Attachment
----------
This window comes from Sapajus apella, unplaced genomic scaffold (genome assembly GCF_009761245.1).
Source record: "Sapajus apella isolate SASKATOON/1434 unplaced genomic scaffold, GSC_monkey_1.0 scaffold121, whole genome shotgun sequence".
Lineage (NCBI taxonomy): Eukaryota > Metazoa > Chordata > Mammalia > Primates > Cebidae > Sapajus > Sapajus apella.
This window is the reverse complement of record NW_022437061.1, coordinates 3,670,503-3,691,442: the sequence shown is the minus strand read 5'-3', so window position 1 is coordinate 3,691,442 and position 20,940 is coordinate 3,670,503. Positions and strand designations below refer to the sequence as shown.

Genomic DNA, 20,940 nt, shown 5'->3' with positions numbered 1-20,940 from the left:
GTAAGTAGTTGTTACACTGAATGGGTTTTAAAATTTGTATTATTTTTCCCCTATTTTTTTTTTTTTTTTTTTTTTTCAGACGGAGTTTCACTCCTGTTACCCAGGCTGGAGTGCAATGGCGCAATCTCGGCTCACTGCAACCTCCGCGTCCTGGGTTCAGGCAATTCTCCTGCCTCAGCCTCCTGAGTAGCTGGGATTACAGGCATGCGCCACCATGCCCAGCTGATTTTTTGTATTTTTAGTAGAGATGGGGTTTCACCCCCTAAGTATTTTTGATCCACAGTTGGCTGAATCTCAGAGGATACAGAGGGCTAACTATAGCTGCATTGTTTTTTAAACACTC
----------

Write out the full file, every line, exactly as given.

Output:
This window comes from Sapajus apella, unplaced genomic scaffold (genome assembly GCF_009761245.1).
Source record: "Sapajus apella isolate SASKATOON/1434 unplaced genomic scaffold, GSC_monkey_1.0 scaffold121, whole genome shotgun sequence".
Lineage (NCBI taxonomy): Eukaryota > Metazoa > Chordata > Mammalia > Primates > Cebidae > Sapajus > Sapajus apella.
This window is the reverse complement of record NW_022437061.1, coordinates 3,670,503-3,691,442: the sequence shown is the minus strand read 5'-3', so window position 1 is coordinate 3,691,442 and position 20,940 is coordinate 3,670,503. Positions and strand designations below refer to the sequence as shown.

Genomic DNA, 20,940 nt, shown 5'->3' with positions numbered 1-20,940 from the left:
GTAAGTAGTTGTTACACTGAATGGGTTTTAAAATTTGTATTATTTTTCCCCTATTTTTTTTTTTTTTTTTTTTTTTCAGACGGAGTTTCACTCCTGTTACCCAGGCTGGAGTGCAATGGCGCAATCTCGGCTCACTGCAACCTCCGCGTCCTGGGTTCAGGCAATTCTCCTGCCTCAGCCTCCTGAGTAGCTGGGATTACAGGCATGCGCCACCATGCCCAGCTGATTTTTTGTATTTTTAGTAGAGATGGGGTTTCACCCCCTAAGTATTTTTGATCCACAGTTGGCTGAATCTCAGAGGATACAGAGGGCTAACTATAGCTGCATTGTTTTTTAAACACTC